In memory of Irina Slavina, journalist, b. 1973
I count backwards from sixty. There she is—grey-blonde, wrinkles over the edges of her lips. Perhaps even a very young grandchild balanced in her lap. We start there. Begin a full minute’s silence.
This is a story about Russia. Here, we may know someone who married an expatriate, or support a football club owned by an oligarch in exile. We know it as the land of tundra, of Dostoyevsky’s brilliant young man traipsing the streets of a former Moscow in delirium. We may have pictured the steam-hot cabins full of pink skin, and heard the slush of a man’s bottom sink into snow. We may even remember the massacre at Beslan, schoolchildren set for a day’s work and play. The gates that went up afterwards around mosque courtyards, and the armed officers that began to patrol. This is a different story.
In this one, she is fifty-five with a little more weight to her frame. She blows her candle, a single one, and her partner may or may not be there, ready with a squeeze on her shoulder.
A few seconds pass and she is fifty, or perhaps forty-nine. Somewhere close enough to merit a series of raised glasses, and a stumble rather than a walk to a taxi stand. Somewhere there is blood boiling hot in optimistic veins. Some conversation about a renewal of purpose, a deepening sense of what makes sense. Some worry and pride for an adult child making their way in this fierce place; how they will learn the lessons of the second adulthood, or fail to survive here. A gnawing worry that the bank account cannot tide them all over for very long, let alone afford a one-way plane ticket. A kiss to the head that lingers, two pinkies that eventually intertwine.
Here, finally, forty-seven—the year she does it, though she does not know at the time, presented with a spirit-infused cake at her small office. Imagine it summer. The rays of sun forking through the window as she spins to it in her chair, the first two mouthfuls provoking everything to rush within her cheeks. She does not know it even two weeks before, nor one. The officers came in the night, as they always do when the purpose is only half-search, half-intimidation. We do not know what happened in that room. But we saw her the next day, striding towards the police station, in one hand a match, and in the other a sloshing plastic tub with a smell announcing her presence. This is important. At forty-seven, she set herself alight.
But now we are already at thirty-five. We are unphased, not that rather hackneyed phrase, “tireless.” In truth, there is not much that surprises us about Russia these days. The word itself is a political idea, or to be accurate, several, disjointed, political ideas. Conquest, arming faraway fighters, interference through covert operations. Mr. President, the same, but a decade before he began to refuse to see anyone apart from on a video-link citing a pandemic and national security. A country in a man. He is in her sights, but he is not a lone carp in the wild. There is an entire school treading in his wake.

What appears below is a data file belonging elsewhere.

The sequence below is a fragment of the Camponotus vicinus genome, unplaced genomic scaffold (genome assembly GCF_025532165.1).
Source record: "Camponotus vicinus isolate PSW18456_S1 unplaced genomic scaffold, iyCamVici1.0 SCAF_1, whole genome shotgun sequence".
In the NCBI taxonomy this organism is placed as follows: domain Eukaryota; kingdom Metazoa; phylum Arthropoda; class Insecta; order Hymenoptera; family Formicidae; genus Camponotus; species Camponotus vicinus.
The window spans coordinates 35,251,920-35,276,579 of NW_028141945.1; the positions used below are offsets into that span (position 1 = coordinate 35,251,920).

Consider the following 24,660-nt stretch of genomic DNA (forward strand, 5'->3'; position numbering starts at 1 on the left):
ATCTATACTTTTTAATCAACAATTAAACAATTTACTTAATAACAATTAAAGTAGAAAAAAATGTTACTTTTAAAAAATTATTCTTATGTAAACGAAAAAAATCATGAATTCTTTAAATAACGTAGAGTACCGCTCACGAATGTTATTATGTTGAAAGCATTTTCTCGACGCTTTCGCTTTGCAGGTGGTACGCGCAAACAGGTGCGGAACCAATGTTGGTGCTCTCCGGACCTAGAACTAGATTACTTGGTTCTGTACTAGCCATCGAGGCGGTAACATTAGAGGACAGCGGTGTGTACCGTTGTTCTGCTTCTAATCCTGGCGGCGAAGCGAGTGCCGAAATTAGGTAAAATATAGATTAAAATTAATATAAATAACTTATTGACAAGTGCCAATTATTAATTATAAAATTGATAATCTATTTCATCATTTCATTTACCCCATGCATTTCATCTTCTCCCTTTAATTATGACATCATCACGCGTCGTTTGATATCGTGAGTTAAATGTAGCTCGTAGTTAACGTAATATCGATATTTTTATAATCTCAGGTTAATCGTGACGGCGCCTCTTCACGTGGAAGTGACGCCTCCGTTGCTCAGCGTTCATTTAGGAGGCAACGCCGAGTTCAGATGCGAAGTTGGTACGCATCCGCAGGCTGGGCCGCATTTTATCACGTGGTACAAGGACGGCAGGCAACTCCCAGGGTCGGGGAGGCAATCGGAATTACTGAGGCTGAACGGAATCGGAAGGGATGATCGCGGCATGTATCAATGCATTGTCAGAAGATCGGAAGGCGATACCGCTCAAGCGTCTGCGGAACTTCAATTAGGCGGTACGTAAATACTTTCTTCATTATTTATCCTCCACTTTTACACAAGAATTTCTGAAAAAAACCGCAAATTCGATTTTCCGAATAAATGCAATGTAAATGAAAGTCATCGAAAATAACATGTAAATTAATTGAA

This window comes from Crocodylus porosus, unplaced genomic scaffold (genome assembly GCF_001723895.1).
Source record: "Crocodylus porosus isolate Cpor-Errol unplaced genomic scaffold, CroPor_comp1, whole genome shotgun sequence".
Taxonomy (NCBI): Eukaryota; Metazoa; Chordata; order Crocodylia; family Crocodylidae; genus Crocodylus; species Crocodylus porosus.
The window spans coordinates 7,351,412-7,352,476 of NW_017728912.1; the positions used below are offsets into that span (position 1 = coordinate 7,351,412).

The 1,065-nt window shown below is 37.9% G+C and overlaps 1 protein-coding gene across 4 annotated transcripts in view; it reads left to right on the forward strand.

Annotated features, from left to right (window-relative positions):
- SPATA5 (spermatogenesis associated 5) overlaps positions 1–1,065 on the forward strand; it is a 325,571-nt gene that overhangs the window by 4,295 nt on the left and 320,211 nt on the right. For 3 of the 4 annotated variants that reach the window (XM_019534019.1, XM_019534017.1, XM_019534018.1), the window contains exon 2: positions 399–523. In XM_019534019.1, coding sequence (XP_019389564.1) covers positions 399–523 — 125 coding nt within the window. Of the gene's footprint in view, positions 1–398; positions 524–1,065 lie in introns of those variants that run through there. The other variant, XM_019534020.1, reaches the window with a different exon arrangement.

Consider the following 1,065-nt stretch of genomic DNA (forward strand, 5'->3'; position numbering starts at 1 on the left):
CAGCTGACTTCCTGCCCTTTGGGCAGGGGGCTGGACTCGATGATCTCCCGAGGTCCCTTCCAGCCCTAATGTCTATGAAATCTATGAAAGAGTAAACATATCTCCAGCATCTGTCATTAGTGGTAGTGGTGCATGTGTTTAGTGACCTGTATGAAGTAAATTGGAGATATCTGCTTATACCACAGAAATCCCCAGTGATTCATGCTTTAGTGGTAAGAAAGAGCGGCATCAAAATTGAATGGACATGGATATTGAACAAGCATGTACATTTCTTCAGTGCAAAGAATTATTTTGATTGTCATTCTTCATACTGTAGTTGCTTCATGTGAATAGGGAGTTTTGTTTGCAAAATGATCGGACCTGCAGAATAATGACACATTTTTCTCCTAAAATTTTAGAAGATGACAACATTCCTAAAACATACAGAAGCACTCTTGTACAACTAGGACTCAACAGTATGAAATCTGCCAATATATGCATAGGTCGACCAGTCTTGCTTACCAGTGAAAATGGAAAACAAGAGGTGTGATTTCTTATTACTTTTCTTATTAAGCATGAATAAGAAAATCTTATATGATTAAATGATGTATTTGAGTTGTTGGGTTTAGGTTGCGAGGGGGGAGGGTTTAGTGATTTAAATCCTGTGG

Here, twenty-nine. On the verge of crisis—or at least, what she believes could be crisis. Perhaps she is pregnant, though probably not. Perhaps it is the thought of all that comes next, the enormous power that she believed she would come to yield lying just ahead. And the path seems simple, straight enough, but she wonders if it is true, or was ever true to begin with, or whether she made it up, a fantasy in her own girl’s mind.
We progress. Twenty-four, in a lover’s arms. Twenty-three, snoozing her alarm. Twenty-two, staring out the window on a five-hour train journey without pause. Twenty-one, her father’s arm pictured in the frame. This memory she keeps, for many years, folded up with the color fading, alongside bank notes, a few of which come from foreign lands she would like to visit too.
Soon, she is eighteen. Sixteen. Fourteen. There is too much here of life, so much to tell it cannot be told. Eleven and looking up to the world with a well-reared respect. Ten and shopping with her mother. Nine and enrolled in a school that takes care to encourage her literary ways. Seven and a budding engineer, volunteering to fix gutters, repair old volumes. Five and learning to dance. Three, learning confidence in her words. One, on her belly in the kitchen. Zero, just arriving. And further now, minus one—a small piece of darkness beginning to wake. In front of her lies the pastel orange glow of northern sunlight intruding through her mother’s skin, and she hears the voice. They have been laughing. It invites her out now, into the world. It does not tell her what is coming.
Shereen Akhtar is a writer and poet. She has had work published or forthcoming in Ambit Magazine, Magma and Palette Poetry, among others. She was longlisted for the Women Poets Prize 2020, and is currently at work on her first novel with the help of a London Writers Award 2021. She is also Editor of The Earth Journal, a collaborative arts and science journal that aims for exchange of ideas on dealing with climate change.